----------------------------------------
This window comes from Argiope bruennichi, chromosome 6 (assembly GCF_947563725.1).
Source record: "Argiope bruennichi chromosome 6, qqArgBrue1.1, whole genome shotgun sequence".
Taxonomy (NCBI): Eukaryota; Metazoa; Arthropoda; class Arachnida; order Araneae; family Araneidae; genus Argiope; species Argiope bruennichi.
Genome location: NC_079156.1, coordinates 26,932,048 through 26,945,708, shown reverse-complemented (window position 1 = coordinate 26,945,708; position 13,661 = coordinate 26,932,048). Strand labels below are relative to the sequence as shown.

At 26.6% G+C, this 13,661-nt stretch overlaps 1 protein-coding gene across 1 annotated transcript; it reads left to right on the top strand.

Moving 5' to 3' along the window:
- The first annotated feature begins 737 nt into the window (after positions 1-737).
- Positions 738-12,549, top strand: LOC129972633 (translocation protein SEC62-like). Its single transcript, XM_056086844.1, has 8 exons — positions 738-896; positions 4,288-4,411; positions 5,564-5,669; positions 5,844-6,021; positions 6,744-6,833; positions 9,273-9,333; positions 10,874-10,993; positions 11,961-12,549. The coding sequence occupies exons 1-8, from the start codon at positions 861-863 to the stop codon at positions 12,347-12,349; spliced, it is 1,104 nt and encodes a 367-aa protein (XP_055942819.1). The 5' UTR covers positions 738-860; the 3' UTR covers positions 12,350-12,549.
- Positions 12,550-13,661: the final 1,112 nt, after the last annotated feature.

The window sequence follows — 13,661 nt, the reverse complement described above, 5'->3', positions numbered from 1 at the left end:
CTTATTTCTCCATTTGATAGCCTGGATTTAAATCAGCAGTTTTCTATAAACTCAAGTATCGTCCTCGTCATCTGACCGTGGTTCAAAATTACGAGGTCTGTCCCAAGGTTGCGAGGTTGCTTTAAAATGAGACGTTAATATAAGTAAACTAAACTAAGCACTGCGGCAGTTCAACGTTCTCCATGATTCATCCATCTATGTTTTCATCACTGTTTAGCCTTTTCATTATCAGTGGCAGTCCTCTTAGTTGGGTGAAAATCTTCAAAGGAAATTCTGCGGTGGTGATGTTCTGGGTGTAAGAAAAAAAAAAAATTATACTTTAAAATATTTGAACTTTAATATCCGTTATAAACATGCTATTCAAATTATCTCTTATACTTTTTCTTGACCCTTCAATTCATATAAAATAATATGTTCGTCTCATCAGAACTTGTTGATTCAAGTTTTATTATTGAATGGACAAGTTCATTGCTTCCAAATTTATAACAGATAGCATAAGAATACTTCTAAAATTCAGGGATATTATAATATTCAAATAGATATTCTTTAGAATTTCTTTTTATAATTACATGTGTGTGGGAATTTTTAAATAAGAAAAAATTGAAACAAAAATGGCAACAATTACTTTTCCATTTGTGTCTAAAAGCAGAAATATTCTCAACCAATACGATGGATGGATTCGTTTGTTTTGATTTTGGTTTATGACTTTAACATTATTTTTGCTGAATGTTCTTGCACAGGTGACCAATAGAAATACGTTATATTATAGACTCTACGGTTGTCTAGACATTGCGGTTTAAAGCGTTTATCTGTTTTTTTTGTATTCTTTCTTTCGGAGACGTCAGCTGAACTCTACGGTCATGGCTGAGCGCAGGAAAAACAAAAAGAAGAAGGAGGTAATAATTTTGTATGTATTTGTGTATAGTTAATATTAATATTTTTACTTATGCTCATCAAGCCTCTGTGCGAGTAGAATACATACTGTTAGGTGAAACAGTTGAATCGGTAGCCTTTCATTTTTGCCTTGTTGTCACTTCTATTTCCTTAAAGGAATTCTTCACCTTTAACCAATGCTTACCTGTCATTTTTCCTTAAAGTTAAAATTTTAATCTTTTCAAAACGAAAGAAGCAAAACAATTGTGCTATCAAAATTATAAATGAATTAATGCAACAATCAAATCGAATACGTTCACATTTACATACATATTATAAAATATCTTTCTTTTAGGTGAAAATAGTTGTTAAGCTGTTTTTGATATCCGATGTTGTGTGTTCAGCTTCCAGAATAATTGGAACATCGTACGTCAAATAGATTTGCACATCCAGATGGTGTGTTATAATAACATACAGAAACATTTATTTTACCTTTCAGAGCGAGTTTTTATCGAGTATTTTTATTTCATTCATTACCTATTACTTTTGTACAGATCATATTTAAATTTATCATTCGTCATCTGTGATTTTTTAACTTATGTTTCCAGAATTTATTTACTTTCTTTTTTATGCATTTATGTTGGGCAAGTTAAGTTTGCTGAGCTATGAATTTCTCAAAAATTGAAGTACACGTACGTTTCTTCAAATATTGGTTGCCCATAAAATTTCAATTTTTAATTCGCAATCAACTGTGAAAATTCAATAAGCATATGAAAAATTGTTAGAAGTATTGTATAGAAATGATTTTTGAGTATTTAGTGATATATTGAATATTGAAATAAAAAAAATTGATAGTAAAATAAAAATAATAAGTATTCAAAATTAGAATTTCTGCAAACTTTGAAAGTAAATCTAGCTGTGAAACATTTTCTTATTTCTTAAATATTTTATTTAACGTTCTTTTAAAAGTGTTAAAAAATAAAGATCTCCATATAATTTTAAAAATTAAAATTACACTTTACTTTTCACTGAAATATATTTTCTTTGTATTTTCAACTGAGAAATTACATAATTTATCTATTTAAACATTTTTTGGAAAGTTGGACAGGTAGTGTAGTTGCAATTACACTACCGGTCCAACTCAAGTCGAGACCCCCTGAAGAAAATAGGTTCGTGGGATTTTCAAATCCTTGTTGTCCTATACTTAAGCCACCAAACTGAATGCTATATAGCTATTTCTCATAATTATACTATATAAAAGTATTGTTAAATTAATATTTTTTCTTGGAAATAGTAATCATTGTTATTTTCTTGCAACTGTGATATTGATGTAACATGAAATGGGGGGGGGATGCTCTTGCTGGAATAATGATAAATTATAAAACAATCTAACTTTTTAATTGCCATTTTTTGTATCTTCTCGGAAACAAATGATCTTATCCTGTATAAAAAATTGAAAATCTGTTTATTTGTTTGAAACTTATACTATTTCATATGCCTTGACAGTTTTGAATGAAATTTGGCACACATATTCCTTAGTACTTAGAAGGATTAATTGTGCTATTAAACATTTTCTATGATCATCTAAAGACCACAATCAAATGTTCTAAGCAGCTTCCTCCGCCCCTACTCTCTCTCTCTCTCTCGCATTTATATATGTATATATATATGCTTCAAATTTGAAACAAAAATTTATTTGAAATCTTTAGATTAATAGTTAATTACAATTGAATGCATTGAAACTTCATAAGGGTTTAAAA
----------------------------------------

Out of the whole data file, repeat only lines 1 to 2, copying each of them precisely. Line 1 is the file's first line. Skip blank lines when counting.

This window comes from Argiope bruennichi, chromosome 6 (assembly GCF_947563725.1).
Source record: "Argiope bruennichi chromosome 6, qqArgBrue1.1, whole genome shotgun sequence".